WILMINGTON, MA — The Wilmington-based Merrimack Valley Acappella Chorus is collecting donations of soft items to this Saturday, September 29, 2018, from 9:30am to 11am, at the Wilmington Arts Center (219 Middlesex Avenue).Soft items include clothes, shoes, hats, bags, and linens/towels. In conjunction with Savers of Wilmington, every bag dropped off at the Arts Center will help raise money for the chorus to help cover the costs of rehearsal space, costuming, coaching, music, transportation, and more.(NOTE: The above announcement is from the Merrimack Valley Acappella Chorus.)Like Wilmington Apple on Facebook. Follow Wilmington Apple on Twitter. Follow Wilmington Apple on Instagram. Subscribe to Wilmington Apple’s daily email newsletter HERE. Got a comment, question, photo, press release, or news tip? Email firstname.lastname@example.org.Share this:TwitterFacebookLike this:Like Loading… RelatedThe Wilmington Insider For September 29, 2018In “5 Things To Do Today”Merrimack Valley A Cappella To Perform At Wilmington Farmers Market On July 21In “Community”Merrimack Valley A Cappella To Run FREE Workshops For Middle School & High School Female Singers In WilmingtonIn “Community”
In this Wednesday, 24 February 2018, file photo, a law enforcement officer talks with students after a shooting at Marjory Stoneman Douglas High School, in Parkland, Fla. An appeals court said news organizations are entitled to obtain surveillance video showing the law enforcement response to the Valentine’s Day mass shooting at the Florida high school. The 4th District Court of Appeal on Wednesday, 25 July upheld a lower court’s ruling that the video is public record that must be disclosed. Photo : APNews organizations are entitled to obtain surveillance video showing the law enforcement response to the Valentine’s Day mass shooting that killed 17 people at a Florida high school, an appeals court ruled Wednesday.The 4th District Court of Appeal upheld a lower court’s ruling that the video is public record that must be disclosed, despite objections from prosecutors and Broward County school officials. News organizations including The Associated Press are seeking the video to better understand the actions of law enforcement and first responders during the shooting at Marjory Stoneman Douglas High School.Authorities say the school had 70 operating video cameras that day. The media organizations are not seeking any footage depicting the massacre or any victims, but rather the video from outside the shooting scene at the school’s Building 12 that depicts law enforcement actions.The Broward County State Attorney’s Office contended the video should not be released because it’s part of an ongoing criminal investigation. The school board argued that disclosing the footage might pose a security risk by showing blind spots in camera coverage at the school.The appeals judges were unpersuaded.”The media showed the need for the public to actually witness the events as they unfolded because the narrative provided by ‘the authorities’ is confusing and has shifted and changed over time,” the three judges wrote. “The footage itself would reveal if the first responders rushed into Building 12 to confront the active shooter, formed a perimeter, or hid in stairwells and behind their vehicles for an unreasonable length of time.”The school’s resource officer, former Broward Deputy Scot Peterson, retired amid accusations that he failed to follow sheriff’s office policy when he remained outside the building instead of going inside to confront the shooter. Victims’ parents and others have also charged that first responders hesitated in a way that might have cost lives. Video of Peterson’s actions has been released.The judges called it a “sad commentary on our times” that such a full public debate about school security and law enforcement response to a mass shooting is required. But they said parents and the rest of the community needed to see the video for themselves.”Parents have such a high stake in the ultimate decisions that they must have access to camera video footage here at issue and not blindly rely on school board experts to make decisions for them,” they ruled.Broward Schools Superintendent Robert Runcie said district employees have never seen the footage because it was confiscated by sheriff’s and FBI investigators shortly after the shooting. Even though his agency had opposed public release of the video for security reasons, he said its release would help the district’s investigation by a retired Secret Service agent into the shooting, including how Stoneman Douglas teachers and staff responded.”That is critical,” he said. “We are now going to try to do as much as we can.”Sheriff’s office spokeswoman Veda Coleman-Wright said her agency did not oppose release of the exterior surveillance video “and we’re pleased to see the matter has been resolved.”The state attorney’s office declined to say whether it would appeal to the Florida Supreme Court. The appeals court said the video must be released by the Broward Sheriff’s Office within 48 hours of Wednesday’s ruling.Nikolas Cruz, 19, is charged with 17 counts of murder and 17 counts of attempted murder in the shooting. His lawyers have said he would plead guilty if prosecutors would waive the death penalty, but that offer has been rejected.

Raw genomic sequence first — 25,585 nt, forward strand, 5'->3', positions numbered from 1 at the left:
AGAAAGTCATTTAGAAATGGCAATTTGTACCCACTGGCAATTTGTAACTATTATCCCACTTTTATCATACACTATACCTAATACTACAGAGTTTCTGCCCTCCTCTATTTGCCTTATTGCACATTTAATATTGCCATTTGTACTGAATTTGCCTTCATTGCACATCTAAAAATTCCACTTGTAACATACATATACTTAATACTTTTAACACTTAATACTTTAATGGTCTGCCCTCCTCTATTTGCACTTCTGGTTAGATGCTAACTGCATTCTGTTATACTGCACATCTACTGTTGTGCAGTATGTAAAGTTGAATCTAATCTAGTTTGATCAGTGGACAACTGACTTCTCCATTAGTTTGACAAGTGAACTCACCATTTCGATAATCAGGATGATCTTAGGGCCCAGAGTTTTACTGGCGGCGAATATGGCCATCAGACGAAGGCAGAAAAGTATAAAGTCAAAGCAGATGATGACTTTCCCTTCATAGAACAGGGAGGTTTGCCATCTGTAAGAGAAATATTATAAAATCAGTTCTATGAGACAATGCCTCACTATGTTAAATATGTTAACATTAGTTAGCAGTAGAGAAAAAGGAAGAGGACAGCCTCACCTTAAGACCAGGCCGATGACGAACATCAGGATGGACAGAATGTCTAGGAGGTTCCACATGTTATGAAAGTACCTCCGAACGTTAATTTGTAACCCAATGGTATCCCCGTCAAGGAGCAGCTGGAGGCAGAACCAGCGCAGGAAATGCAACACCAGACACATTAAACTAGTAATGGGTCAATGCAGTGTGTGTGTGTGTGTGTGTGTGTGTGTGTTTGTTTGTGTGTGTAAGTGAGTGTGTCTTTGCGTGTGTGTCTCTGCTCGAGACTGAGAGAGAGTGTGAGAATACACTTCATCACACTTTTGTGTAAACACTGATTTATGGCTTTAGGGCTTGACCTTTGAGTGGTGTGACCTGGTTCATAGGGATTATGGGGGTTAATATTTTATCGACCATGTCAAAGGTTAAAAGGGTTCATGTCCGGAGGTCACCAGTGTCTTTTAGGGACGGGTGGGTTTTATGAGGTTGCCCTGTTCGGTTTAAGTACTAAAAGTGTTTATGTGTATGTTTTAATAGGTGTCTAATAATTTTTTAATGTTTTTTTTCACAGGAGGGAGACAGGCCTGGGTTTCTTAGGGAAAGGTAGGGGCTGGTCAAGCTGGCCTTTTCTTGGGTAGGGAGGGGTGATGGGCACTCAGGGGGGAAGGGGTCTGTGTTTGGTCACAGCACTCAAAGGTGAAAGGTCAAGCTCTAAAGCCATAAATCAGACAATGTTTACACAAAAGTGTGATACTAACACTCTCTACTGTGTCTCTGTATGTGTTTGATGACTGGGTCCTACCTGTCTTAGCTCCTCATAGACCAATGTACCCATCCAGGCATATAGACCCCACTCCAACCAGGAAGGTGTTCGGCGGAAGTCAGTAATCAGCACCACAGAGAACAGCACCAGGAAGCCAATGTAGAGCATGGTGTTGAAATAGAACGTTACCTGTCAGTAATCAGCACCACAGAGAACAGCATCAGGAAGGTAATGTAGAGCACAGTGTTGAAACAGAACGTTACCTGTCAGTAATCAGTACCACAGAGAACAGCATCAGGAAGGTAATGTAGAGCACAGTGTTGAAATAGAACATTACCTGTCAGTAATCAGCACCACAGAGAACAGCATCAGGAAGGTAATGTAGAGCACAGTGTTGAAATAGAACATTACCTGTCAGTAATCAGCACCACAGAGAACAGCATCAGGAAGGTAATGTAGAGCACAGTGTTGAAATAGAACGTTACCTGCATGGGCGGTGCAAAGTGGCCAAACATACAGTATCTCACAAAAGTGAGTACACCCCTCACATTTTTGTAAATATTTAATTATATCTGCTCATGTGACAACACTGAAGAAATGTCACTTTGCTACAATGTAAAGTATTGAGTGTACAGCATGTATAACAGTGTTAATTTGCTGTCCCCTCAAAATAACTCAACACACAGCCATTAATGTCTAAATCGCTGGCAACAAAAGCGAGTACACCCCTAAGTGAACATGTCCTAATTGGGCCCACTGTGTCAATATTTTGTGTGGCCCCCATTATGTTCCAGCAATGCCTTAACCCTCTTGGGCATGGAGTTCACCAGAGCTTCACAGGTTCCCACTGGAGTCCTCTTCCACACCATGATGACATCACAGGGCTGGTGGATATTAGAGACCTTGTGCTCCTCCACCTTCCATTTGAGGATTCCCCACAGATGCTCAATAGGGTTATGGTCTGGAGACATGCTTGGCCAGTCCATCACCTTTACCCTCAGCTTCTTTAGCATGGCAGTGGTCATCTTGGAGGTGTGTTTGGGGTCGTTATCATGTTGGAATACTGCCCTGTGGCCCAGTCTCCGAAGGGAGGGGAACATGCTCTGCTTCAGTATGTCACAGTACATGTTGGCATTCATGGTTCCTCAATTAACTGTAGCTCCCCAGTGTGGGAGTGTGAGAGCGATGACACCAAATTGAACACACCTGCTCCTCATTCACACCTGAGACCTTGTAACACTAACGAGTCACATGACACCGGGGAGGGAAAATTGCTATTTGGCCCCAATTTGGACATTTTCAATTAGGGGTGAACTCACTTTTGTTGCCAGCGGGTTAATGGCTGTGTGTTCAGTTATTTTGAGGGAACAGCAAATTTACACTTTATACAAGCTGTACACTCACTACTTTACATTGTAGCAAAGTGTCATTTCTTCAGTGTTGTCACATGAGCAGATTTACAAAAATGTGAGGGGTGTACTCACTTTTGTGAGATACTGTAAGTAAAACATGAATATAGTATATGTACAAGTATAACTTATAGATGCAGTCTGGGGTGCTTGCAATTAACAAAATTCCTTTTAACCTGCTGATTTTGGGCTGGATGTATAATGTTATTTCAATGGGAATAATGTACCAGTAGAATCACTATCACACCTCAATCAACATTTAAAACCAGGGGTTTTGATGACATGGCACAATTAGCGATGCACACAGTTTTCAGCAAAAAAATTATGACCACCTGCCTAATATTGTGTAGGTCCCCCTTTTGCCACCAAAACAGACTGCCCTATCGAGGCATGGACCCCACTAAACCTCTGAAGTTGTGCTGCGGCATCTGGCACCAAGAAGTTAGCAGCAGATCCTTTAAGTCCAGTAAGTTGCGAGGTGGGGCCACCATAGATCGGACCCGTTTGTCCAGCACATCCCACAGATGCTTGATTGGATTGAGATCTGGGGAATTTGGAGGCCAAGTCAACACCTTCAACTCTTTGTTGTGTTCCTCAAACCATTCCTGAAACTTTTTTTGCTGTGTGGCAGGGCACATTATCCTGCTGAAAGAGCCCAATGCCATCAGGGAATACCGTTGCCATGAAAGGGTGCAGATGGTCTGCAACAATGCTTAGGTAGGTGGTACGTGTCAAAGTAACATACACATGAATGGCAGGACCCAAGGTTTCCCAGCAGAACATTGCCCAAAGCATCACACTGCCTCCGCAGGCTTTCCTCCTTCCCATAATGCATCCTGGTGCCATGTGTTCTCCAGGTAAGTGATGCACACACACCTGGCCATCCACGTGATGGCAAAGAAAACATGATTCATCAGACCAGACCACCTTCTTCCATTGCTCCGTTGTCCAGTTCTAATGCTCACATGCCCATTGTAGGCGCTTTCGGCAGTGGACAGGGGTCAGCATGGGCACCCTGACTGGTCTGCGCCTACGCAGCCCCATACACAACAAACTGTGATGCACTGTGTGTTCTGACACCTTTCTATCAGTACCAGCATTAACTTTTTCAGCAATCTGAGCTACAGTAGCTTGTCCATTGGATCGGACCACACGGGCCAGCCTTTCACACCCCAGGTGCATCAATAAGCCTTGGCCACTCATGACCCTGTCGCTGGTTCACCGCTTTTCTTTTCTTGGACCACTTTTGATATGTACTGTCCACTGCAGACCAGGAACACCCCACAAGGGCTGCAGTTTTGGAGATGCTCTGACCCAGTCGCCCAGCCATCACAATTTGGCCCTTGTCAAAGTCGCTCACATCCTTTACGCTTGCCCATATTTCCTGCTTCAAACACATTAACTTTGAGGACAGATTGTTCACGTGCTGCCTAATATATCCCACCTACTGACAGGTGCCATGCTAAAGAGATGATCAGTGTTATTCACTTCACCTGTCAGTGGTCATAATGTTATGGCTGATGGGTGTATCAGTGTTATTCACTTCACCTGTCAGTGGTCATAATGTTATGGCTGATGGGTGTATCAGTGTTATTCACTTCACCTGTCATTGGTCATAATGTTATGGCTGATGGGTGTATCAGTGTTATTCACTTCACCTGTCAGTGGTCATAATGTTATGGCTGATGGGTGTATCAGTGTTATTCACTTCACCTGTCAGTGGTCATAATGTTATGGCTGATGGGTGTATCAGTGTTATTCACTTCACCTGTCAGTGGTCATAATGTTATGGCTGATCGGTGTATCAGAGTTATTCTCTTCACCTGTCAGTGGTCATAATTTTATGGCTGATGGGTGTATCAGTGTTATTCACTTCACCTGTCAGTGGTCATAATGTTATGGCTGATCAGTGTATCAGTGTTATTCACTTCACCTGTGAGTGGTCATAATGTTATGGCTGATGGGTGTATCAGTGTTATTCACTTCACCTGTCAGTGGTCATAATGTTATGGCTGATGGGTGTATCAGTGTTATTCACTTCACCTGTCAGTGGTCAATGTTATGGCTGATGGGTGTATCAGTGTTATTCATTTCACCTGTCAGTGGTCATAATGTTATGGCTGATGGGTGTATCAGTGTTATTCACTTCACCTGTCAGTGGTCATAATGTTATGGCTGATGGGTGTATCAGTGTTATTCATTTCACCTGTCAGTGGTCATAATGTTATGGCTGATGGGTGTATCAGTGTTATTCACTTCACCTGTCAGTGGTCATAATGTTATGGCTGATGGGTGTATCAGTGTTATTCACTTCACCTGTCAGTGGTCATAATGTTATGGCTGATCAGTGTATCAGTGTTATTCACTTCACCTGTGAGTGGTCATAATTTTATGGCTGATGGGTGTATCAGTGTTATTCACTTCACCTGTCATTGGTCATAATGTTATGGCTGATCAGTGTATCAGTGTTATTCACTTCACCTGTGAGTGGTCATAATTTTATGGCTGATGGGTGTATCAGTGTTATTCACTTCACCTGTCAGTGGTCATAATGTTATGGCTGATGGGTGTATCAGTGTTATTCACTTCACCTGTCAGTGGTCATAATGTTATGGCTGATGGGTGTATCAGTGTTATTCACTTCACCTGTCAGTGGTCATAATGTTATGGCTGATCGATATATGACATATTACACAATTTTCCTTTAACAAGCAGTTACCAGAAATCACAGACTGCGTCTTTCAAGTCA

Sustainability » Love & Connecting » Invention » Urban Life » Rural Life » Food & Beverage » Work Life »GamingCrowdsourcing & Collaboration » Sports & Recreation »You could say it was nostalgia that inspired David Merrill and Jeevan Kalanithi to create the plaything of the future. Noting that modern-day games operate increasingly in the virtual realm, with the kinesthetic component reduced to the click of a mouse or tap of a screen, the two MIT Media Lab graduate students felt a fundamental absence–the physical interaction that comes from old-school toys like building blocks and board games.This was the impetus behind Sifteo cubes. The little computerized blocks communicate wirelessly with one another and respond in varying ways to being pressed, tilted, shaken and rearranged–turning video gaming into a truly tactile experience. “It’s taking the wooden blocks you grew up playing with and giving them this digital life,” Merrill says.When Merrill presented Siftables, Sifteo’s predecessor, at the TED conference in February 2009, video of the talk went viral, quickly racking up more than 1 million views. “That was kind of our Kickstarter moment–before there was such a thing as Kickstarter,” Merrill says. “That was when we realized this was more than just a cool research project and that we really needed to take this idea to the next level and turn it into a product and build a company.” Within a few months, Merrill and Kalanithi had moved to San Francisco, raised venture capital and assembled a team to help make their cubes and accompanying games ready for store shelves.David Merrill of Sifteo.That team is essential to Sifteo’s success, Merrill says, but so is the recognition that “we don’t have the market cornered on creativity.” They’ve made it a point to connect with people outside the company for game ideas, forming partnerships with Richard Garfield, creator of popular trading-card game Magic: The Gathering, and indie developers like the folks behind the Bit.Trip games. They’ve even made their software-development kit available for free online and have hosted contests and “Game Jam” weekends to encourage amateur developers to invent games for the Sifteo system.”We really care about building play experiences that are beneficial to kids, that parents can feel good about,” Merrill says. “It’s not just entertainment for entertainment’s sake.” Many of the activities available so far are puzzle and word games that encourage problem-solving, but Sifteo owners can also play the curiously named adventure outing Sandwich Kingdom and a party game inspired by the iOS game Bloop.The latest version of the cubes came out in November. In addition to Amazon and other e-tailers, they’re available at New York’s MoMA Store, the Toys”R”Us in Times Square, select Barnes & Noble locations and Marbles: The Brain Store. One of Merrill’s goals for 2013 is to expand Sifteo’s retail reach. If people can get their hands on it–literally–he’s confident they’ll be hooked by what he calls “the magic of interactivity.”More Gaming BrillianceRolePointThe Everyplay platform by Applifier lets users record iOS mobile-game sessions and share instant replays–fun for gamers; effective advertising for developers.Playground SessionsPlayground Sessions is a gamified approach to digital learning that encourages piano players to keep practicing, with real-time analysis of progress–not to mention a blessing to Tiger Moms everywhere.PlaynomicsWith Playnomics, gaming companies can analyze game-playing behavior, applying the data to marketing and monetization purposes.Zombies, Run!The Zombies, Run! app uses storytelling, sound effects and goals like collecting survival supplies to turn a workout routine into an action-packed escape from the undead.YouEarnedItYouEarnedIt is an employee-incentive rewards program powered by a SaaS platform: Each worker has a bank of points they can give to others, to be redeemed for rewards such as electronics, tickets and gift cards.higiUsing cloud-based tools to encourage better living, higi assigns users a score based on health, fitness, lifestyle, activity levels and interaction with community and social network.GoalpostGoalpost: Social gaming meets smoking cessation in this 12-week program designed to help people quit by completing tasks to earn points and participating in an online support community.AgawiCloud-based platform Agawi enables publishers and developers to stream games on tablets and TVs, eliminating the need for PCs in gaming.Mindblown LifeMindblown Labs’ Mindblown Life iOS game teaches teens money-management skills before they get to college and start racking up real-world debt: They learn to earn and save, but also to incorporate balance (if their avatars don’t stop working to eat, they starve to death). Free Webinar | Sept. 9: The Entrepreneur’s Playbook for Going Global 4 min read May 21, 2013 Growing a business sometimes requires thinking outside the box. This story appears in the June 2013 issue of . Subscribe » Register Now »